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My Colleague Was Paid More Than Me: A Case Study

By: Maggie Lonsdale BA (hons) - Updated: 4 Sep 2012 | comments*Discuss
 
Colleague Salary Job Promotion Position

The complex issue of working rights is an endless quest for fairness in the workplace. What makes this seemingly obvious requirement so tricky is that different people have their views on what makes something ‘fair’.

Discrimination Laws are there to help us understand what the ‘official line’ is on fairness in the workplace, so it is always a good idea to appreciate what the current legal position is on any work place issues.

For training manager Liz Garcia, 32, she felt a bit confused as to what the legal position is when she experienced what she considered to be discrimination in the workplace, albeit for an issue which is not yet clearly identified within employment law.

Three UK Offices with Training Managers

Liz told us, “I work at a UK firm of IT consultants and there are three major offices – one in London, one in Manchester and another in Edinburgh. I’ve worked here for five years and have gradually worked my way up from HR assistant to training manager for the London office. My role includes recruitment for senior IT staff and both group and one to one training. It’s a really challenging role and I am the most senior person in the training department in London.”

The issue of workplace fairness and pay differences came when the company decided to merge the Manchester and Edinburgh offices. Liz’s counterparts in each of these offices were well known to her, as they all regularly met up to discuss training programmes.

Liz continued, “The three of us would often be emailing each other to ask advice about a particular person or training issue. I felt like we were all supporting each other, although there was an implied seniority as I worked at the London head office, where all the directors and senior management were based, so new directives were often passed to the other training managers through me.”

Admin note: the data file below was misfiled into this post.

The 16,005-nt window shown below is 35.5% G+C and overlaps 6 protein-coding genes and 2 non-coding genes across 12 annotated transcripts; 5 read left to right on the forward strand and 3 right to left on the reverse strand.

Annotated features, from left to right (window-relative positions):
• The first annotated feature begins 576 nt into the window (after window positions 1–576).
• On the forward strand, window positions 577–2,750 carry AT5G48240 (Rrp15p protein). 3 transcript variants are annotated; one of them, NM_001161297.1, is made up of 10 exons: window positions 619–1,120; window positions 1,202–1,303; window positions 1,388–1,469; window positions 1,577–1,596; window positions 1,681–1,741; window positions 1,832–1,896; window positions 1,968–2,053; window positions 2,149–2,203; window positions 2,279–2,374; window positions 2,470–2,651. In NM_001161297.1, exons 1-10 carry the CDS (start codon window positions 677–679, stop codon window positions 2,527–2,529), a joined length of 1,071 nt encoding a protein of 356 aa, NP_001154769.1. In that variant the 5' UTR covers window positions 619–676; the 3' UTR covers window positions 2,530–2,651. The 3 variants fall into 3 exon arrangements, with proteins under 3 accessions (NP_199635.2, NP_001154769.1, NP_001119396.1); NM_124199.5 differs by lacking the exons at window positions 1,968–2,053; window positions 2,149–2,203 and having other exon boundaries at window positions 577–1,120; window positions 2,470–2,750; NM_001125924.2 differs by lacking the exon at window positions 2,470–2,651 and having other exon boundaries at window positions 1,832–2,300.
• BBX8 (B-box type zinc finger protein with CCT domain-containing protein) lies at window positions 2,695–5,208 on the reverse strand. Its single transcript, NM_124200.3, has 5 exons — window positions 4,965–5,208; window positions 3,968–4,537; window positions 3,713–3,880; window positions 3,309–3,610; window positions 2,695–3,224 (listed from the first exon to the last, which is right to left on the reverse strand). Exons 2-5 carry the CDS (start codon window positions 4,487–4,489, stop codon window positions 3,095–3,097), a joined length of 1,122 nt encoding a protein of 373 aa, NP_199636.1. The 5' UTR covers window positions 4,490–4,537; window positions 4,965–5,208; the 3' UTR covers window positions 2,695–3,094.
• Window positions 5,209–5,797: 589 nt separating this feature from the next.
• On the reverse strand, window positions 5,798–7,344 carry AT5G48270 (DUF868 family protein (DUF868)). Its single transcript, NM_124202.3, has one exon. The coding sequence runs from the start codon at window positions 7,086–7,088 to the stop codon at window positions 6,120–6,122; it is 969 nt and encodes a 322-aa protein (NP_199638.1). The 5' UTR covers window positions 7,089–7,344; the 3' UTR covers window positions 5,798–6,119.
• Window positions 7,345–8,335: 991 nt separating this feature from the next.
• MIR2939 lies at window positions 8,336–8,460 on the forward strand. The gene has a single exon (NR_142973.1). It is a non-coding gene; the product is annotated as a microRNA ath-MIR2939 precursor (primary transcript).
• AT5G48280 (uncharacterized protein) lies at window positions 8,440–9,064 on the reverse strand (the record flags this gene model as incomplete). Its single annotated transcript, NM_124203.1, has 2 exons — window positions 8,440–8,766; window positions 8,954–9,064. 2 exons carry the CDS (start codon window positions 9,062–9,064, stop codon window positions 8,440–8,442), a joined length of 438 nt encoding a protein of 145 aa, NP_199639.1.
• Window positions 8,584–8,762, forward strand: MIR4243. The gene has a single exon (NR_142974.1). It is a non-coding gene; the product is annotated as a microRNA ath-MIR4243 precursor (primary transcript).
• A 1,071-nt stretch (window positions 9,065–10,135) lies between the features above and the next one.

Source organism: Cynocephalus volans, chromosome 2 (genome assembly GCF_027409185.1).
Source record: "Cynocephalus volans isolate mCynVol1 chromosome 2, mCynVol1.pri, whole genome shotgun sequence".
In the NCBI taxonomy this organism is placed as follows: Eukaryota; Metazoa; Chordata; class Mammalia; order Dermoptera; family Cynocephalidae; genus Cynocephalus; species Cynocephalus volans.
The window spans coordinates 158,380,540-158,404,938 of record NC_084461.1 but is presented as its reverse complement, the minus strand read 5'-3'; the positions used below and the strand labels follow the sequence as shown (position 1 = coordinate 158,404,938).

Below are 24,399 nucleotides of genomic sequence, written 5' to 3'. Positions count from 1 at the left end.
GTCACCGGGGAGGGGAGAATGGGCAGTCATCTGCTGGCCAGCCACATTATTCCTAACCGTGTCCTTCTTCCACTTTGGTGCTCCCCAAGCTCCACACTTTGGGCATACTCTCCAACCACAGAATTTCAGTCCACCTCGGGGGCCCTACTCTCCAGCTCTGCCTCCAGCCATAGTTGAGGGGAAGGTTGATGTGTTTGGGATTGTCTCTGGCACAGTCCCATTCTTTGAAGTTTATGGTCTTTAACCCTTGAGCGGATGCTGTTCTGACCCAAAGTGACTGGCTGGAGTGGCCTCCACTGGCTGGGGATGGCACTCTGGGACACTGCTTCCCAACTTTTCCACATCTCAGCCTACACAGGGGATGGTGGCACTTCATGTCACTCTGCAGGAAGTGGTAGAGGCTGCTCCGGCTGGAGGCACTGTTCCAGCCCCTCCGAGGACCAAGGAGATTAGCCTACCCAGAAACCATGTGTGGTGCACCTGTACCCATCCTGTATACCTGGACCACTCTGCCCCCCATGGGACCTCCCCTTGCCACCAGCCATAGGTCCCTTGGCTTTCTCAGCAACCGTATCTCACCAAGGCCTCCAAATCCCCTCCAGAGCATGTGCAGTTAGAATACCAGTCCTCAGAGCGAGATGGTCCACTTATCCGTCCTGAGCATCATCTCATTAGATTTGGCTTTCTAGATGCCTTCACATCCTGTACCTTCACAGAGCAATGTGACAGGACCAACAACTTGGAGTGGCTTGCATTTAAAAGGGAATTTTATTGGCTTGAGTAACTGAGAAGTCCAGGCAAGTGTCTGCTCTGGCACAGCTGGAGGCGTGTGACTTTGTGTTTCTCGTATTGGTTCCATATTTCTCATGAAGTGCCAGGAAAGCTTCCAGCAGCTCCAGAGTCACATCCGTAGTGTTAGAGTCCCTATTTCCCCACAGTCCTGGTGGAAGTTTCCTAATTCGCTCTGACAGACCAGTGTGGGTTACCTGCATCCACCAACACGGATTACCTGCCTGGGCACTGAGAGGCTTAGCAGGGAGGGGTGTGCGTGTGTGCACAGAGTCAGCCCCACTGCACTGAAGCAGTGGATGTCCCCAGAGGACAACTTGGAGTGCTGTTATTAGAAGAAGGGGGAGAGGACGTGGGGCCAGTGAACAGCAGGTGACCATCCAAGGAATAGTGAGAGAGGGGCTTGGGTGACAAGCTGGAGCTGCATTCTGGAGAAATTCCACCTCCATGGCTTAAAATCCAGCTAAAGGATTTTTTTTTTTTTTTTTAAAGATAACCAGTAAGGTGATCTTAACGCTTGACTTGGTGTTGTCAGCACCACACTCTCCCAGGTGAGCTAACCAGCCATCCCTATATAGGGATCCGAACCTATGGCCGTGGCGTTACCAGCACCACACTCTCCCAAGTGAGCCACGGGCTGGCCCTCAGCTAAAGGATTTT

When it was announced that the two Northern offices would be merging, Liz and her two colleagues were asked if they wanted to apply for the position of training manager for the new office. Unaware that there would be any problem, Liz and her colleagues talked about the possible position at their next meeting – a training course in London the next week.

The Realisation of a Difference in Salary

Liz continued, “While we were all aware that we were not supposed to discuss our employment contracts with each other, when we went out for a drink after the course we got talking about the merger and whether or not we were going to put ourselves up for it. We had each been sent the job description for the new role and I saw that the salary was five thousand pounds more than my current salary. Over a glass of wine, my colleague mentioned that she wasn’t sure about applying as it was only three thousand pounds more than her current salary, for a lot more responsibility.”

Liz was fuming when she realised the difference in salary, even though she had responsibility for more employees and was based in central London. She spoke to her boss and explained her frustration, but was simply told that her colleague had ‘negotiated a better pay rise at her last review”.

Liz said, “I felt undermined and frustrated that my skills and hard work were not recognised in the same way, so I decided there and then to start looking for another job.”

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